If you make it your mission to become an observer of fictional liars and fictitious lies, you’ll soon discover that after binge watching three seasons of AMC’s The Walking Dead, basic cable’s ratings powerhouse, the show (ostensibly) about zombies, is a veritable Whack-A-Mole Ô of primetime lying. After spending approximately one and a half days of my life watching zombie chow-downs and survivor shenanigans, I compiled this short list of lies (in no particular order):

  • Lori lies to Shane about who is the father of her baby.
  • Morgan lies to himself into thinking that he will be able to shoot his reanimated wife.
  • Shane lies to everybody about what really happened to Otis.
  • Guillermo lies to Rick about his “ferocious” dogs.
  • Shane is lying to himself about his “love” for Lori (it’s so obvious).
  • Daryl lies to that vato dude about what happened to the guy who pissed him off (Nobody pissed him off. It was actually Merle’s severed hand).
  • The governor lies to the people of Woodbury about what really happened to the National Guardsmen.
  • Shane lies to Lori about Rick’s “death” (Wait. That may have not been a lie as much as it was wishful thinking. Or a mistake. Whatever).
  • Randall lies about merely watching the two girls getting gang-raped in front of their father (we all know that Randall is a shifty slime ball who probably fully participated in the girls’ rape).
  • Randall lies to Carl that he is a good guy.
  • Jim lies to Jacqui when she discovers that he’s been bitten by a walker.
  • The Governor lies to the people of Woodbury about what kind of person he really is.
  • Glenn lies to Merle about who is at the prison.
  • The Governor lies about what happened to the helicopter pilot.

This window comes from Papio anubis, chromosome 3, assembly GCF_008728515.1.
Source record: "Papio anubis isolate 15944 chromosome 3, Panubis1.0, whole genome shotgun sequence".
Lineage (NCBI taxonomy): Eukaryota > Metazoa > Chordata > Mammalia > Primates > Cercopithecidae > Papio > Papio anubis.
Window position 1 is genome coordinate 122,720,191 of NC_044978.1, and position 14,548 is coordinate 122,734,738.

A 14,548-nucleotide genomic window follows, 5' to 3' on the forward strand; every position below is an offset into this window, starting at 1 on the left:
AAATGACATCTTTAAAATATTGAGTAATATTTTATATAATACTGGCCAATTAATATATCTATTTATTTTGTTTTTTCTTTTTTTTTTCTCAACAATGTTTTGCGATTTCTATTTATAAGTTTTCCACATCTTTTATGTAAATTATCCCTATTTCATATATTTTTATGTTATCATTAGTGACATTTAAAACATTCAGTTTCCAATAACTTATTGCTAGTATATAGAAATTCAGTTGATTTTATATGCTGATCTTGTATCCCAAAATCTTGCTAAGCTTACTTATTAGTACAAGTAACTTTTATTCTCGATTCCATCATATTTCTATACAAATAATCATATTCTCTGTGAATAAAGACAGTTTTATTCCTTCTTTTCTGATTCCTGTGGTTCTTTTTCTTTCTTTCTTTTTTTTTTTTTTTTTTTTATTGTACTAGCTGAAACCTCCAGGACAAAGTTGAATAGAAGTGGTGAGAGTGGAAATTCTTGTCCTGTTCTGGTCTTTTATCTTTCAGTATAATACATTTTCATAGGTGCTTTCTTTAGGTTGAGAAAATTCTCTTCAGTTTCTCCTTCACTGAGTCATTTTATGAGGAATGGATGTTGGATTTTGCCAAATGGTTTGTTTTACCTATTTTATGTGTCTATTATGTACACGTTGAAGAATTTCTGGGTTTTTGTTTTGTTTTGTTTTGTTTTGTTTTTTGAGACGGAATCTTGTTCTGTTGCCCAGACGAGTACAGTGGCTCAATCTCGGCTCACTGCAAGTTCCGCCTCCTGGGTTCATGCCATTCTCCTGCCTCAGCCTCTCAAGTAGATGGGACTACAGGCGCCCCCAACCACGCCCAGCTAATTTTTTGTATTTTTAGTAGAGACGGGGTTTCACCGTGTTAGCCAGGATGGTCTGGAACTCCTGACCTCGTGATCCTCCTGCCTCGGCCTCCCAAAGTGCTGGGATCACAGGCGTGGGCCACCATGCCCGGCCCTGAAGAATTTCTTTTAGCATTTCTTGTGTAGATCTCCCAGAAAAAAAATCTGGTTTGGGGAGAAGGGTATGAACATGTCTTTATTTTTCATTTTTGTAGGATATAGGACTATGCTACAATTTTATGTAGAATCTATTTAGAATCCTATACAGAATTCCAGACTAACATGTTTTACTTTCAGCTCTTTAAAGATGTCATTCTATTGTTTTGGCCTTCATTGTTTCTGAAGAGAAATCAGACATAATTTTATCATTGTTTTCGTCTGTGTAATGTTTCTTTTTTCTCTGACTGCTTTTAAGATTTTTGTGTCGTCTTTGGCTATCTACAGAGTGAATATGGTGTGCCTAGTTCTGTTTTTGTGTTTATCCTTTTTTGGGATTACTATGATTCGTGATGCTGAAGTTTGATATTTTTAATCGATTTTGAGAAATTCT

• Maggie (initially) lies to Glenn about her attraction to him.
  • Shane lies to Dale when Dale catches Shane pointing his gut at Rick.
  • Axel lies about why he is in prison.
  • The Governor lies to Andrea about his true intentions after his “truce” with Rick.
  • Tomas lies to Rick when he “accidentally” takes a swipe at Rick’s head (Tomas tells Rick “shit happens”. Rick agrees with Tomas and then cleaves him in the head with a machete).
  • Milton (unsuccessfully) lies to the Governor about not knowing about Andrea’s trip the prison.
  • Milton (unsuccessfully) lies to the Governor about not knowing who burned the walkers in the pit.
  • Andrea lies to Michonne when she denies that she chose sex with the Governor over their friendship.
  • Rick fails to inform the group that they are all infected with the zombie virus (this is a lie of omission, but a lie nonetheless).
  • Shane lies to Rick about “banging” a high school P.E. coach (we all know Shane was lying).
  • Shane lies to Rick about playing nice-nice after their fight  (after they failed to successfully abandon Randall).
  • Shane lies to Rick so he can lure Rick into the woods so he can kill him.
  • Shane lies to Carol about his sympathies for Carol after Sophia’s funeral.
  • Shane lies to Randall to lure him into the woods so he can kill him.

My God, Shane does a lot of lying.

Shane is not as big a liar as Don Draper. But then, what fictional character is?

For those who are inclined to view their television through an ethical lens, Shane Walsh demonstrates why Kant tells us that lying is wrong. Namely, that lying violates the Categorical Imperative. Kant tells us that before we perform any act, that:

I only ask myself: Can I will that my maxim become a universal law? If not, it must be rejected, not because of any disadvantage accruing to myself, or even to others, but because it cannot enter as a principle into a possible enactment of universal law, and reason extorts me from an immediate respect for such legislation.

Kant also says that we cannot treat others as mere means to our ends. Kant writes:

… every rational being exists as a end in himself and not merely as a means to be arbitrarily used by this or that will. In his actions, whether they are directed towards himself or toward other rational beings, he must always be regarded at the same time as an end… Man, however, is not a thing, and thus not something to be used merely as a means; he must always be regarded as an end in himself.